Task Force Confirms: Systemic Racism Exists in Chicago Police Department


Lisa Klein | Courthouse News Service

The Chicago Police Department has deeply rooted problems with racism and lack of accountability for its officers’ actions, according to a report from the Police Accountability Task Force.

“A painful but necessary reckoning is upon us,” the task force said of its findings.

Mayor Rahm Emanuel called for the task force in December, shortly after the release of a police dashcam video showing officer Jason Van Dyke shooting 17-year-old Laquan McDonald sparked public outrage, protests and the dismissal of Police Superintendent Garry McCarthy.

The city council unanimously voted in Eddie Johnson as top cop on Wednesday, the same day the task force’s report came out. Johnson, an almost 30-year veteran of the police force, was handpicked by Emanuel to take the position.

The task force says in its report summary that the aftermath of the McDonald video “exposed deep and longstanding fault lines between black and Latino communities…and the police.”

The investigation found that, although Chicago’s population is evenly split between blacks, whites and Hispanics, 74 percent of police shootings between 2008 and 2015 involved blacks, and black drivers were four times as likely to be searched by police after being stopped, even though contraband was found twice as often on white drivers.

Police “approach every encounter with people of color as if the person, regardless of age, gender or circumstance, is a criminal,” says the report, citing a 2015 survey that showed 70 percent of young black males said they had been stopped by police officers in the past year.

The task force says it heard over and over from minority community members that they were “stopped without justification, verbally and physically abused, and in some instances arrested, and then detained without counsel.”

“We have racism in America. We have racism in Chicago. So it stands to reason we would have some racism within our agency,” Johnson told reporters yesterday. “My goal is to root that out.”

Not only is there rampant racism within the police department, the task force report says, but when an officer is accused of misconduct,”every stage of investigations and discipline is plagued by serious structural and procedural flaws that make real accountability nearly impossible.”

The report shows that more than 1,500 police officers have over 10 complaints filed against them, and some have more than 30. But nothing is done to address the complaints, according to the task force. Arbitration has reduced or voided any disciplinary action 73 percent of the time.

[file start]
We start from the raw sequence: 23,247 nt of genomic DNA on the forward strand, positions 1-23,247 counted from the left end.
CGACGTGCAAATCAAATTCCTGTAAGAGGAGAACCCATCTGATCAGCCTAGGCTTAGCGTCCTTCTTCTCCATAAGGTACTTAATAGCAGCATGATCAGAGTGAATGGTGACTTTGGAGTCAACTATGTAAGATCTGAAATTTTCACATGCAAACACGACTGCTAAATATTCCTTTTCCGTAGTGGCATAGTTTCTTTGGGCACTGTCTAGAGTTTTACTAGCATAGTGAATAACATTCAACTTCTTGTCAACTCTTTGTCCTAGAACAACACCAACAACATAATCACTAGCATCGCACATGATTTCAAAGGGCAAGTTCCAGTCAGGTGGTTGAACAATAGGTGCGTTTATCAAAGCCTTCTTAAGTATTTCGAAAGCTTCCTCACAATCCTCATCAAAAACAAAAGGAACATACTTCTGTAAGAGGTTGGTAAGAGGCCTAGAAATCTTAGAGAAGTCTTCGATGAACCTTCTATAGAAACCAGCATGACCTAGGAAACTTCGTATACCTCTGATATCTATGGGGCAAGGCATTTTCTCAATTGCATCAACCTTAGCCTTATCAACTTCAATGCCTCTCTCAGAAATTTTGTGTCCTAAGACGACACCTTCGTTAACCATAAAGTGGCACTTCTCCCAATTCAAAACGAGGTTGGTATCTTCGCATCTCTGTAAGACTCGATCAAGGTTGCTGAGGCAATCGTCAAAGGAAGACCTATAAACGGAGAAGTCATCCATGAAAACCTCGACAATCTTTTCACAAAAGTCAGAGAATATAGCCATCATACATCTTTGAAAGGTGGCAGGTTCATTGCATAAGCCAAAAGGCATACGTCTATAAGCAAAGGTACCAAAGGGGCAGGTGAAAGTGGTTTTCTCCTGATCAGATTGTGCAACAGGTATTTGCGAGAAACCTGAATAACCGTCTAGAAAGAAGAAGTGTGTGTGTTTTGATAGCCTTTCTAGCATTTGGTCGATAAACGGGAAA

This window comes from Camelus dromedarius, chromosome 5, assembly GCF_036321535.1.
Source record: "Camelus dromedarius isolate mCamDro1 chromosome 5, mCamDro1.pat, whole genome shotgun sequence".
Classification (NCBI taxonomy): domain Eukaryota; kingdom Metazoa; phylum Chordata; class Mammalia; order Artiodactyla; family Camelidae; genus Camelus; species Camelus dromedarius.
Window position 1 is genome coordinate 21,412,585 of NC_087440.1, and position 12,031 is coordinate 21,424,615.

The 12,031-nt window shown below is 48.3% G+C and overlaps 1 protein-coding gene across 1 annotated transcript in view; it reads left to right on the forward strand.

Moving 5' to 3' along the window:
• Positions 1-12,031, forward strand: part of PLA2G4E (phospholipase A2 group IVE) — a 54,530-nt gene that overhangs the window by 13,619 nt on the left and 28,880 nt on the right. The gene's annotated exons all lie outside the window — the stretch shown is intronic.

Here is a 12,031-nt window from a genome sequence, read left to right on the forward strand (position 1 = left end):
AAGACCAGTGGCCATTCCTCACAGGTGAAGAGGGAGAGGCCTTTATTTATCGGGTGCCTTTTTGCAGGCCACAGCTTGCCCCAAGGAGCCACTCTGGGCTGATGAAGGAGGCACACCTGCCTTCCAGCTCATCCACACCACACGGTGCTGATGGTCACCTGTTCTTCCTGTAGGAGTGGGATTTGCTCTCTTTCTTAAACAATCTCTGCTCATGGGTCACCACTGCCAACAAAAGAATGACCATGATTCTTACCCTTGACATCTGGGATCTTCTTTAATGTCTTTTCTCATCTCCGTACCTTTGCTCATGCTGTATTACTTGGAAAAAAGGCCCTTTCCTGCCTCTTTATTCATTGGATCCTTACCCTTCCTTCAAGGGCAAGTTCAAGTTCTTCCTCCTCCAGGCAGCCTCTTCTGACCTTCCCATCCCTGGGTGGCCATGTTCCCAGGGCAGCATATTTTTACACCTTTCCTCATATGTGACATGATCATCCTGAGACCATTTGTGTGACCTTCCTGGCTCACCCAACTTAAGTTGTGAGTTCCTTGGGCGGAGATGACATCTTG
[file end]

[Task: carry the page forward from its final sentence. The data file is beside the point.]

The Independent Police Review Authority, charged with investigating police misconduct, is just another arm of the force and is biased in favor of the officers, the report states. Forty percent of the complaints it received were not even investigated over the last five years, the task force found.

The “statistics give real credibility to the widespread perception that there is a deeply entrenched code of silence” within the department, according to the report.

The task force says union contracts “have essentially turned the code of silence into official policy” by enacting barriers to discipline and investigating misconduct.

Officers can wait 24 hours after a shooting to provide a statement and amend statements after viewing video or audio evidence, and the city is required to destroy evidence of misconduct after a number of years.

Just last month, Chicago’s police union sued the city to stop the inspector general from questioning Van Dyke and other officers about the McDonald shooting.

Several officers’ versions of what happened conflict with what the video shows, but the union says they cannot be questioned due to stipulations in its contract with the city. Van Dyke has pleaded not guilty to first-degree murder charges.

Anthony Guglielmi, director of news affairs for the Chicago Police Department, said in a statement that Johnson believes reform is necessary and will be carefully reviewing the report and its recommendations.

“But we are not waiting to act, and over the last several months, the department has taken a number of important steps to strengthen the bonds of trust between Chicago police officers and the communities we’re sworn to protect,” Guglielmi said. “The Department welcomes additional recommendations, and we plan to continue to bring about important reforms to best serve the residents of Chicago.”

Published by Courthouse News Service